Preview: Celtics vs. Nuggets

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Preview: Celtics vs. Nuggets

DENVER Struggling to make shots or rebound the ball certainly doesn't bode well for the Boston Celtics' chances at winning.

But shoddy defense?

It's a near death sentence for a team whose foundation is strong play defensively.

Proof of how bad the C's are when they play bad defense, can be seen in the 25-point drubbing the Celtics took at the hands of the Sacramento Kings Friday night.

"Whatever you are supposed to "have," we didn't have it," C's coach Doc Rivers said after the game. "I think they had 92 points in the middle of the third (quarter) so that means we didn't play good defense."

Added Paul Pierce: "Hopefully this is a wake-up call in the middle of the trip and we can bounce back (against Denver tonight)."

That'll be easier said than done.

Not only are the Nuggets (24-20) a better team offensively than the Kings, they're actually the best offensive team in the NBA.

So it's a given that one of the keys to tonight's game for the Celtics will be how they limit the balanced offensive attack of the Nuggets. Here we'll take a look at a few other factors that are likely to impact tonight's outcome as the Celtics try to bounce back from one of their worst losses of the year.

WHAT TO LOOK FOR - The Celtics have a tendency to ease their way into games, which can't happen tonight. While the Nuggets rank among the NBA's top 10 in points scored in the first quarter (25.4), they give up a ton of early points as well. Teams are averaging 26.1 points against Denver in the first quarter of games which ranks 28th in the NBA.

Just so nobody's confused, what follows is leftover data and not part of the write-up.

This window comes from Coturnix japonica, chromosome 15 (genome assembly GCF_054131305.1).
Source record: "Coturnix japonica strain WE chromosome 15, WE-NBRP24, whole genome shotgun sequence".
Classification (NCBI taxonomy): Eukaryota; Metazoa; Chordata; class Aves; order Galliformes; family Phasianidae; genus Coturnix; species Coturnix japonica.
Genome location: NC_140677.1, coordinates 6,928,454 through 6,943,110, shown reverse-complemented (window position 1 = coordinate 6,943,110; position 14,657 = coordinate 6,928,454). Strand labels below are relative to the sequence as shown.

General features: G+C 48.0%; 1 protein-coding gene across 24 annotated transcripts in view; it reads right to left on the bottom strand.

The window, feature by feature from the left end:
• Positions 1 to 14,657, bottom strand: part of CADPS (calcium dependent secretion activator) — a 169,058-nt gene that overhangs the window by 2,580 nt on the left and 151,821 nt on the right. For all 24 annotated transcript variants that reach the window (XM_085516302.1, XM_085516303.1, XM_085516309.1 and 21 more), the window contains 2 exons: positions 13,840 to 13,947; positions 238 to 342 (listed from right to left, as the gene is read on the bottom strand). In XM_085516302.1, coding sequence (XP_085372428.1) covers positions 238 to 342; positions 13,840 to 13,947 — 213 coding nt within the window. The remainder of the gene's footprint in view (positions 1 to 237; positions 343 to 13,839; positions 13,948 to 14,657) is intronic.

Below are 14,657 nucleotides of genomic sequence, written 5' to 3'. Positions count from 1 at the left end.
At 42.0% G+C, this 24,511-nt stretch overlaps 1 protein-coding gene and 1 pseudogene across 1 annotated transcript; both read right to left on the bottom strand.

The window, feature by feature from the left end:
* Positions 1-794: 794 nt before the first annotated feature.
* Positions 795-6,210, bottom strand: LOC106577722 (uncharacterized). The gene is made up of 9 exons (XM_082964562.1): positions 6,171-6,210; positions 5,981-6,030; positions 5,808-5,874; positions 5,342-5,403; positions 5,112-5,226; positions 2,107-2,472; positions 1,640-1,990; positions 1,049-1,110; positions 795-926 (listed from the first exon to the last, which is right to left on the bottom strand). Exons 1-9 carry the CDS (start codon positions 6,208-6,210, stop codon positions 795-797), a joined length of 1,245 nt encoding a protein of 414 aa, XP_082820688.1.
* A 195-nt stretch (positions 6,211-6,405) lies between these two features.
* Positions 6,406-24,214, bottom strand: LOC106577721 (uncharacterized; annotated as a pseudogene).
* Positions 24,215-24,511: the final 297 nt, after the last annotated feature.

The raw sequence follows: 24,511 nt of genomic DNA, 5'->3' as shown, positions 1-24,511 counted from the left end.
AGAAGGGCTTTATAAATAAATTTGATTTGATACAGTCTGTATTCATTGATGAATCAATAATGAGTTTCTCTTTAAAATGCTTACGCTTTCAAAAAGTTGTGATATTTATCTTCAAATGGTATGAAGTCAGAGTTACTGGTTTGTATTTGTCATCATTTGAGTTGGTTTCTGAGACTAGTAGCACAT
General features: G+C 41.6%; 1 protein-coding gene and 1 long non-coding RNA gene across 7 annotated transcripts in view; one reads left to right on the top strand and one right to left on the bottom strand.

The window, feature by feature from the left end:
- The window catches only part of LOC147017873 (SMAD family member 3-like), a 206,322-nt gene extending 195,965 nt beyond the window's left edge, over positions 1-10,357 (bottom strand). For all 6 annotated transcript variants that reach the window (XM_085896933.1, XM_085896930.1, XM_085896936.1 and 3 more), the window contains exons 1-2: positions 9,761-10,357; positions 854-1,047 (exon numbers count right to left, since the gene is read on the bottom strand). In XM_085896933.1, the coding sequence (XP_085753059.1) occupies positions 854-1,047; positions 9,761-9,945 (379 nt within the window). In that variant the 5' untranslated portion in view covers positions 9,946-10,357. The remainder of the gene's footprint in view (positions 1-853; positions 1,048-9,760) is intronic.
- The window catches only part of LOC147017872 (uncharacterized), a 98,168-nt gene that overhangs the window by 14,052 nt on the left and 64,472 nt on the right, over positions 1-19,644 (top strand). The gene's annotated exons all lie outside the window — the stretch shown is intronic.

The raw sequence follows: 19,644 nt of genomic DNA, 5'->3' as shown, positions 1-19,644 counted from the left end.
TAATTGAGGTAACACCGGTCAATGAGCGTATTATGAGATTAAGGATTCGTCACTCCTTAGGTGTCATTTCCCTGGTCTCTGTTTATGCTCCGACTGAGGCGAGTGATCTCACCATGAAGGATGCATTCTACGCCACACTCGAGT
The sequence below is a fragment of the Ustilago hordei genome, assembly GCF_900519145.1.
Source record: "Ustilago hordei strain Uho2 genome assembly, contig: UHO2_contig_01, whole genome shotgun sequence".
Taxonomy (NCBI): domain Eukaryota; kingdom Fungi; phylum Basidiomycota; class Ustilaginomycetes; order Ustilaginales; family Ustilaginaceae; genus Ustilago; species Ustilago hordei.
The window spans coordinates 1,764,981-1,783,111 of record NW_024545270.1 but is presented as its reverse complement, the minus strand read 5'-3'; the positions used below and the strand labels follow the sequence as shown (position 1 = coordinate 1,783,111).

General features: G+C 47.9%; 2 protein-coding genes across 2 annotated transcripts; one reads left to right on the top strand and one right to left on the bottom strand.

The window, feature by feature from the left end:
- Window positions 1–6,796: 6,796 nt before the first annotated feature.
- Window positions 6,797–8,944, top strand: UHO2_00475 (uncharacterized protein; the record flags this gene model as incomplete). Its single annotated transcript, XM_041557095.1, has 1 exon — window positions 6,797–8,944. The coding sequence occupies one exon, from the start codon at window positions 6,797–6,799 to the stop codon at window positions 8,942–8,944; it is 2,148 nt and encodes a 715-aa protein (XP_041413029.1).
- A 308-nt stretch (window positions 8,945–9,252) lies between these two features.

MATCHUP TO WATCH - Paul Pierce vs. Kenneith Faried: Pierce should win this battle rather convincingly, but the C's have to be on guard for not looking for Pierce too much so that it disrupts the flow offensively and leads to what head coach Doc Rivers refers to at times, as the "ball sticking" on one side of the floor or in the hands of one particular player. Faried is a high-energy guy who seems to continue to get better with more experience. The 22-year-old rookie has started 17 games this season after not playing (coaches decision) in a number of games in January.

PLAYER TO WATCH - Anytime the Celtics have a back-to-back situation and minutes become a concern, you always have to wonder how will it impact Kevin Garnett. However, because of the lopsided loss at Sacramento on Friday night, Garnett's minutes should not be a concern. He was the only starter to play less than 30 minutes in the loss.

STAT TO TRACK - With lots of points come lots of mistakes by Denver. The Nuggets average 15.6 turnovers per game which ranks 27th in the NBA. Ironically, the Celtics average 15.6 forced turnovers per game which ranks sixth in the NBA. But a normal night in terms of forced turnovers by Boston, probably won't be enough for the win. The C's need to have another one of those nights in which they force 20 or so turnovers which should then lead to a few easy baskets in transition.